Matthews: “Absolutely. Pokémon Go was an absolute overnight success, but there were still some challenges that they ran into. We wanted to make sure that we took the good learnings (from Pokémon Go) and try to avoid upfront the negative learnings that come with building something outdoors. Probably the biggest challenge of building any kind of outdoor experience is trying to break that obvious habit of just playing games where you’re at. It’s not a console, it’s mobile, so you have access to the whole world and environment right there on your screen. And our game isn’t really a screen-only experience, so we were just trying to get users out of the habit of just doing everything on the screen. We’re really trying to connect real-world places with authentic experiences for your player. If there’s a bank or ATM in your area, you can go get money for your player in our game. If there’s a shoe store near you, you can go get shoes for your character. If there’s a clothing store or department store near you, you can go get apparel, shirts and pants for your player. If you’re out and about, you want to remember to open up this game because there may be some unique things out in the world that may not be available at your home or your job. There are different things you may discover. That’s the main thing: (helping users understand that) it’s a whole new way of interacting with the world. We really want to enhance and improve users’ experience by tying real-world locations to virtual-world locations. We just think that’s so novel, so different and so new. I think that’s going to be the foundation of a lot of games moving forward.

“And the other biggest challenge that we had was probably just the randomness of the real world. With traditional games, when you lay out a world or environment, you have total control over where every object goes and how users are going to interact in it. We had to kind of abstract that out, like, ‘Okay, well we’ve got this city that has a lot of real-world game objects that we can use. But when you’re in the suburbs or rural areas, there are fewer items for us to tag and for you to interact with – whether it’s a court or a shoe drop or a boost or an energy or an arena pass. Now, we’ve got to get a little more creative. How do we balance out the experience for people who live in different kinds of environments in terms of density? We’ve been learning a lot and pulled a lot from Pokémon Go on those items like real-world game boarding, how to (get) our players out into the world and how to balance that all out. There was definitely a lot that we learned from our other games.”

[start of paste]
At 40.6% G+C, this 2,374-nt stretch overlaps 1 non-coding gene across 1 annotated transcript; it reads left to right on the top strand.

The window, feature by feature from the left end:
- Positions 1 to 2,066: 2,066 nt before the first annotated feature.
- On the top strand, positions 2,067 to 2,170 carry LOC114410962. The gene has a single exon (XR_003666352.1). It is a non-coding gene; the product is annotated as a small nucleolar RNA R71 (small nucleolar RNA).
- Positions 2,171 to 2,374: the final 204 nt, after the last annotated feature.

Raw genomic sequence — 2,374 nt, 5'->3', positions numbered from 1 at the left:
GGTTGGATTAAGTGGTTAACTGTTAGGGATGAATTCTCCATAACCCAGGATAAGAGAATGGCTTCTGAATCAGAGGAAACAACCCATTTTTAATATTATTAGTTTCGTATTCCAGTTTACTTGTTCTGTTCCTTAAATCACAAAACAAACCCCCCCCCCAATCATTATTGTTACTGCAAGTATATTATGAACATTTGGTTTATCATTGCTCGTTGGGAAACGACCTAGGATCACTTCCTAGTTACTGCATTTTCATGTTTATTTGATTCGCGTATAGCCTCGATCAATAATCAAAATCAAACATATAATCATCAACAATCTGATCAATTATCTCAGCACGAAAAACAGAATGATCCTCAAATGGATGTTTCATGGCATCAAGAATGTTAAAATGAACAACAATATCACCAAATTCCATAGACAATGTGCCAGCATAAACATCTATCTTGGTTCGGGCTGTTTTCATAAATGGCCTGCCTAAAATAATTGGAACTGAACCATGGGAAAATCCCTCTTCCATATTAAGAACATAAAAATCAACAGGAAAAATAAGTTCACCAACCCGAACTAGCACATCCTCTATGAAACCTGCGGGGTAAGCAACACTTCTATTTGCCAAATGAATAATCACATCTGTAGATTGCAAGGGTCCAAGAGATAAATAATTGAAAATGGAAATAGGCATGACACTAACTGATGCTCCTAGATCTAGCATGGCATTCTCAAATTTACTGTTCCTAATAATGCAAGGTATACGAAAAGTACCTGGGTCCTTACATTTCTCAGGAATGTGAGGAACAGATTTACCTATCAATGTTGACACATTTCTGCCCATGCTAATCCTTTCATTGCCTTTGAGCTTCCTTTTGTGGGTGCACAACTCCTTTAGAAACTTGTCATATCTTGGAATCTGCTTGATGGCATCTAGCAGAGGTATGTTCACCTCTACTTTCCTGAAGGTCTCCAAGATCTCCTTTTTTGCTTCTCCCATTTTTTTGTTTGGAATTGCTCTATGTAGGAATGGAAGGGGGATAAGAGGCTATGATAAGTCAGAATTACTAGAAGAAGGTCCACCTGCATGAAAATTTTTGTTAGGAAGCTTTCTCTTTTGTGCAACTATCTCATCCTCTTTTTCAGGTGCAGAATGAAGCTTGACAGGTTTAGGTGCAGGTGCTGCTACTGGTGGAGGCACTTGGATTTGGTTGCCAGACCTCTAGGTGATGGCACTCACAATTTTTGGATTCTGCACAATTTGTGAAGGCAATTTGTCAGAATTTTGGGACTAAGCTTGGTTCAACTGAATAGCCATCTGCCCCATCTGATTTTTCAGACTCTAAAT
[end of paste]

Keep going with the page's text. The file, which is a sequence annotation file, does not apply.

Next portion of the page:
NBA All-World hosted some real-world events at All-Star Weekend like a pick-up game and meet-up, where attendees were able to access special content and drops in the game. In the future, I could see this becoming a cool way to reward users who attend NBA games and events. Are you planning to do more stuff like that in the future?

Matthews: “Absolutely! That’s an automatic in the playbook that we’re going to use because that’s what makes our game different – the fact that you can play our game in the world and you can get unique experiences. We can control the drops, and we can allow the user to do all kinds of cool things that you wouldn’t normally be able to do in other locations. We want people to go outside and explore and game, so the more live events we can host and get people to engage in, the more powerful it’ll be for our game and our audience.”

Do you think these augmented-reality games are the future of video games? What do you see as the future of gaming?